Further, Loh has been less than careful in his framing of an official narrative: it is only in the URA display that typifies Singapore's 'squatter' population as apathetic. If the Municipal Council and newspapers of the day duly reported on the daily resistance of kampong residents, it follows that the "apathetic squatter" line was never the official narrative. That this forms the narrative of the URA exhibit does not make it a national narrative, and certainly not a totalising narrative that needs to be debunked.

If Loh had wanted, he could have easily repurposed the presentation as a discussion on the myth of the Kampong Spirt (or gotong royong) without incurring the wrath of Chua.

The Myth of the Inert Buddhist: Toward a History of Engaged Buddhism in Singapore

Jack Chia begins with an assertion that the myth of Buddhism in Singapore is that of social apathy: reclusive monks who are most concerned with meditation, and only emerge to engage with society by officiating at funerals.

His counter-narrative consists of running through the career of the abbot Venerable Yen Pei and the various charities the abbot founded and social causes he championed in Singapore as a form of the "engaged Buddhism" movement in the religion.

During the Q&A, Chua pointed the two elephants in the room:
1. Is there even a myth that Buddhism in Singapore is typified by apathy or social disengagement? Is this even how Singaporeans view Buddhism, or the narrative that comes first to mind when the issue of Buddhism is mentioned? If no, it would be extremely irresponsible of any academic to invent such a myth as a convenient straw man to knock down.

2. The manifestation of socially engaged Buddhism in Singapore is identical to the model of religious-run charities, self-help groups, and worthy causes that are promoted by the state, in lieu of a system of social welfare. What is the historical context of the development (and clearly branding) of "engaged Buddhism" in Singapore, where in fact, every other country in Asia with a Buddhist majority and strong sangha has seen often violent monk-led riots and protests? Why would a responsible academic proffer, as a 'counter-narrative' to a non-existent myth, a Big Man Story?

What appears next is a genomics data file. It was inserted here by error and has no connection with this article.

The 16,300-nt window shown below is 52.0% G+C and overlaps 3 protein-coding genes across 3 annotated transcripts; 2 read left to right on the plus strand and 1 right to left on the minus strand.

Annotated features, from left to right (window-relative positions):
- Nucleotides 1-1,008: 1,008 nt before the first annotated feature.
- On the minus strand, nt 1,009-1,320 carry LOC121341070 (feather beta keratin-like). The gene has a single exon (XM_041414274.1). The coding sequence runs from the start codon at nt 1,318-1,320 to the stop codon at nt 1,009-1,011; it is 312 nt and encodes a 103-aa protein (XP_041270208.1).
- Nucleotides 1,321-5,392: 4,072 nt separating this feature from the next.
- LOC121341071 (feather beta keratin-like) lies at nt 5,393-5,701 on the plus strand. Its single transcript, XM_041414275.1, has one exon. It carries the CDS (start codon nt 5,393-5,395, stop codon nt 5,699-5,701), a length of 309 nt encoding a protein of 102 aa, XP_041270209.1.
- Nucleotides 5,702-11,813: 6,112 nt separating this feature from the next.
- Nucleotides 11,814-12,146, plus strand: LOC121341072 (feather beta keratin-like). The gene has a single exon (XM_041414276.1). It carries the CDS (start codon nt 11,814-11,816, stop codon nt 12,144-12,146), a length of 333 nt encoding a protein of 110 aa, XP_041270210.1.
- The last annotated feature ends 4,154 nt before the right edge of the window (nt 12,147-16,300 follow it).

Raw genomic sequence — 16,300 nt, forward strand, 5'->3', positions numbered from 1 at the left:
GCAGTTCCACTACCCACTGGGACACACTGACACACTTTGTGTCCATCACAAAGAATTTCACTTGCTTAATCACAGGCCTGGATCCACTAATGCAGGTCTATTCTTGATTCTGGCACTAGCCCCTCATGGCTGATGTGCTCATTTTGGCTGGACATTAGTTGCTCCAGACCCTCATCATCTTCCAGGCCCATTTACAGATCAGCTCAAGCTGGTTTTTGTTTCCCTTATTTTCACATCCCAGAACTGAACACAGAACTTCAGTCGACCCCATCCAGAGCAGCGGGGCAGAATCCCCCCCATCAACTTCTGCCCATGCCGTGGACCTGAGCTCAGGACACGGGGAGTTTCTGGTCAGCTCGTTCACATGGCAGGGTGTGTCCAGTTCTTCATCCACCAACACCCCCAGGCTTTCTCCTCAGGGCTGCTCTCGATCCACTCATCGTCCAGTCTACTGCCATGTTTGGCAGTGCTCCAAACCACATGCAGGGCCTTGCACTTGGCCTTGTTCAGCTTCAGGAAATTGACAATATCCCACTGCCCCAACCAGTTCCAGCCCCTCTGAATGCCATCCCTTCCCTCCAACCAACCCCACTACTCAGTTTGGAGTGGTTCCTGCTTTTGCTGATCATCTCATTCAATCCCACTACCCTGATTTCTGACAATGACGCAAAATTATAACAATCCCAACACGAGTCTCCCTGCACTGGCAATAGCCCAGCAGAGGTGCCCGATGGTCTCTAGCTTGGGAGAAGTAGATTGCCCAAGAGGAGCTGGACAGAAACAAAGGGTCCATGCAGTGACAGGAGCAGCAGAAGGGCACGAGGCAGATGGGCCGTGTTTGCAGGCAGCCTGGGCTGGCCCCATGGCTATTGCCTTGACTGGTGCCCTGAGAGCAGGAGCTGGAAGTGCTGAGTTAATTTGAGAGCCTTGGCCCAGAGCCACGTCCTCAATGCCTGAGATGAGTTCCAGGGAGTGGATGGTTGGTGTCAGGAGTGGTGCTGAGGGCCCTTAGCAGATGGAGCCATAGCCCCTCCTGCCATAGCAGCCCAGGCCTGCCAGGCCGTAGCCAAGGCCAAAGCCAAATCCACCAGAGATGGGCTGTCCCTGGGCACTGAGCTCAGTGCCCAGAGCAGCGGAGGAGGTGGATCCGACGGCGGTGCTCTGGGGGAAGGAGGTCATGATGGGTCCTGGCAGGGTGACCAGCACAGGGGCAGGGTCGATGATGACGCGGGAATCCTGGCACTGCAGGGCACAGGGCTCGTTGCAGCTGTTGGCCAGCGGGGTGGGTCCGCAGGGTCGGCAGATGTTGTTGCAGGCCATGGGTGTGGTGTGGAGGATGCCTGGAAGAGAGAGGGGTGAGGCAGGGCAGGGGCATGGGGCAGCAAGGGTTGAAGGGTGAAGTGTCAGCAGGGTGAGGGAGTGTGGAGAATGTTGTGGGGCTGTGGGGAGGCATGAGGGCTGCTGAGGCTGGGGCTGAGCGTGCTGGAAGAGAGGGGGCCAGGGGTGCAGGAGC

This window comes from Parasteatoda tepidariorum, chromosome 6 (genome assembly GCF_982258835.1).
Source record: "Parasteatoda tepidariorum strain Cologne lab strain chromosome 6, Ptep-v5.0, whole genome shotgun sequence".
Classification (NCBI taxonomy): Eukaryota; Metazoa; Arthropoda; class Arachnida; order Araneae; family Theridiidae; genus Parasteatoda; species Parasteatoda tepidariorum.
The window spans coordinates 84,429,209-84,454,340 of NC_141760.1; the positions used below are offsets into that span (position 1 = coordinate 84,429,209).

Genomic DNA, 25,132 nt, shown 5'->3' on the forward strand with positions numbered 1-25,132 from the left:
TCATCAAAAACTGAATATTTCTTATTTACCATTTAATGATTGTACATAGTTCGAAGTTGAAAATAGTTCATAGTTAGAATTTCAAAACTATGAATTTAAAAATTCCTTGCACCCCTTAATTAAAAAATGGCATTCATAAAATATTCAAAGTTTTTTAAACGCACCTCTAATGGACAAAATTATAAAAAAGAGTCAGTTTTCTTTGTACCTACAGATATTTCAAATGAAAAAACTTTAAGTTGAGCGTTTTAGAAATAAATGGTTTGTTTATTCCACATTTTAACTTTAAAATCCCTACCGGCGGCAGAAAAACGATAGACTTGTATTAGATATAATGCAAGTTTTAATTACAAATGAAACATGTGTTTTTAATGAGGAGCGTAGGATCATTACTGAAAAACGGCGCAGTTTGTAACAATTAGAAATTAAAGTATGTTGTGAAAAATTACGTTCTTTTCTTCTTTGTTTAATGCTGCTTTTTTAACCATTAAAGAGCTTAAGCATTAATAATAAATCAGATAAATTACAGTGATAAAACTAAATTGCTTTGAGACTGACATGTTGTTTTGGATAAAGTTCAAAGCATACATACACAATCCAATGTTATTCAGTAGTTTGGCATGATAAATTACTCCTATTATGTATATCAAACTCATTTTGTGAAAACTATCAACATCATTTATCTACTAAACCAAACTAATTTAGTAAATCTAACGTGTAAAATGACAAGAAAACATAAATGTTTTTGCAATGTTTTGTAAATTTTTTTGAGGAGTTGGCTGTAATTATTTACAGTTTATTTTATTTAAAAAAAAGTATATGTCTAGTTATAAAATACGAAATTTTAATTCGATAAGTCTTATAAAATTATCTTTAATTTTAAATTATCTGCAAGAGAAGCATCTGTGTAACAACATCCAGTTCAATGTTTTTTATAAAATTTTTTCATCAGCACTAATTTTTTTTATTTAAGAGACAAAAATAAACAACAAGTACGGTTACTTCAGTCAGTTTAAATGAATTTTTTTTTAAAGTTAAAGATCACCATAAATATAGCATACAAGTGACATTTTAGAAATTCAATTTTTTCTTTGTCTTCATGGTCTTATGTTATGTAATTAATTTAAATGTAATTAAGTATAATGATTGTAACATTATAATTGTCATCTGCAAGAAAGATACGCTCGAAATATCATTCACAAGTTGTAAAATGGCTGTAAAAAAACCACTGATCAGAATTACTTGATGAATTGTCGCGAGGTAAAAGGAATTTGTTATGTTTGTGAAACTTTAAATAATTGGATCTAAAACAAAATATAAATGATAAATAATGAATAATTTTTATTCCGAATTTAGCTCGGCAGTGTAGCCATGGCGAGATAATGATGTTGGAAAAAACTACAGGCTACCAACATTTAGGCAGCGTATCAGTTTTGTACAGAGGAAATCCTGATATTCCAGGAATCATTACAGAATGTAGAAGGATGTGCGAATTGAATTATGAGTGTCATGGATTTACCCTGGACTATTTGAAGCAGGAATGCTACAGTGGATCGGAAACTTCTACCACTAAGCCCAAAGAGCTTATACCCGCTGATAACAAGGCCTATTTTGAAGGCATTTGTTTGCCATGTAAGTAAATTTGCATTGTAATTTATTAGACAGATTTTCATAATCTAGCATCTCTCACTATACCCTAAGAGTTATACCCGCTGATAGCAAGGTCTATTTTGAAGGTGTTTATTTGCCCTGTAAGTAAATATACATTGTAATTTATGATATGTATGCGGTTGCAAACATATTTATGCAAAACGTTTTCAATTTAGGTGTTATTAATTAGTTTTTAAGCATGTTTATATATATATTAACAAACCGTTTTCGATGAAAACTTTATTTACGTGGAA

The Trishaw Industry: From Public Transport to Myth

Some time in the final months of WW2, the trishaw was introduced to Singapore and quickly replaced the jinrickshaw as the mode of public transport. Jason Lim began with a picture of a trishaw rider lazing in his vehicle and proceeded to present a well-researched history of the trishaw and its riders in Singapore. This social history intersects with the history of public transport in Singapore, the rise of the labour union movement (and subsequent crackdowns on communist-controlled unions), and the story of Nantah. More than mere labourers, exotic transport personnel, these were flesh and blood people who were engaged in the social and political life of a nation.

While the presentation seemed well-researched, Chua objected to the use of the "lazy trishaw rider" picture. Where on earth did this picture come from? Is it even part of an official narrative? Did Lim's presentation really need to debunk a straw man?

The limitations of doing counter-history

Perhaps the Living with Myths series does require a Chua Beng Huat to serve as a check on the temptation of imperial overreach. That is to say, there are historical subjects that can be studied outside of the contestation between the state and a group of academics on Singapore's official history, and to bend these intellectual endeavours to fit into the narrative of these academics would be intellectually dishonest and irresponsible.